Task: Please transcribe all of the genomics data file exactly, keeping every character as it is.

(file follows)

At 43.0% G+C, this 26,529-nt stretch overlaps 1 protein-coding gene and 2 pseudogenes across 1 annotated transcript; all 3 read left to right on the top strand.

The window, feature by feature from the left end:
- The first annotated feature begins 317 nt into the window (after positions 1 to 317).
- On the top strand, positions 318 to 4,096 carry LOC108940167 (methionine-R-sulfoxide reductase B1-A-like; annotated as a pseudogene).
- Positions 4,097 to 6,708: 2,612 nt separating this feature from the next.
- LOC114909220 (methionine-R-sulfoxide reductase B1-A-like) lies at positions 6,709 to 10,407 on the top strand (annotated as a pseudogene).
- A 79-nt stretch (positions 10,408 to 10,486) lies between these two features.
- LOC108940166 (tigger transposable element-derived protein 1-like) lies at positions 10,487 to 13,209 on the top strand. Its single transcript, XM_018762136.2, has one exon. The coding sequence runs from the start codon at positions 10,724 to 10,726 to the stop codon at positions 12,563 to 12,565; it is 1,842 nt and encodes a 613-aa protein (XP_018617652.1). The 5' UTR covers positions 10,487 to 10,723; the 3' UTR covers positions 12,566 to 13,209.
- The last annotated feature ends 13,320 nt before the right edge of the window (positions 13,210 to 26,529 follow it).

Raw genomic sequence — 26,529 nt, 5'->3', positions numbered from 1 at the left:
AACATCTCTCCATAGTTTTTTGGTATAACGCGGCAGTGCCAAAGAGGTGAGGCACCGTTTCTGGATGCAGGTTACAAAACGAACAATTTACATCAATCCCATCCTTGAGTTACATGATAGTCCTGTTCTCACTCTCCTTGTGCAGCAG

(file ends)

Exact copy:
At 43.0% G+C, this 26,529-nt stretch overlaps 1 protein-coding gene and 2 pseudogenes across 1 annotated transcript; all 3 read left to right on the top strand.

The window, feature by feature from the left end:
- The first annotated feature begins 317 nt into the window (after positions 1 to 317).
- On the top strand, positions 318 to 4,096 carry LOC108940167 (methionine-R-sulfoxide reductase B1-A-like; annotated as a pseudogene).
- Positions 4,097 to 6,708: 2,612 nt separating this feature from the next.
- LOC114909220 (methionine-R-sulfoxide reductase B1-A-like) lies at positions 6,709 to 10,407 on the top strand (annotated as a pseudogene).
- A 79-nt stretch (positions 10,408 to 10,486) lies between these two features.
- LOC108940166 (tigger transposable element-derived protein 1-like) lies at positions 10,487 to 13,209 on the top strand. Its single transcript, XM_018762136.2, has one exon. The coding sequence runs from the start codon at positions 10,724 to 10,726 to the stop codon at positions 12,563 to 12,565; it is 1,842 nt and encodes a 613-aa protein (XP_018617652.1). The 5' UTR covers positions 10,487 to 10,723; the 3' UTR covers positions 12,566 to 13,209.
- The last annotated feature ends 13,320 nt before the right edge of the window (positions 13,210 to 26,529 follow it).

Raw genomic sequence — 26,529 nt, 5'->3', positions numbered from 1 at the left:
AACATCTCTCCATAGTTTTTTGGTATAACGCGGCAGTGCCAAAGAGGTGAGGCACCGTTTCTGGATGCAGGTTACAAAACGAACAATTTACATCAATCCCATCCTTGAGTTACATGATAGTCCTGTTCTCACTCTCCTTGTGCAGCAG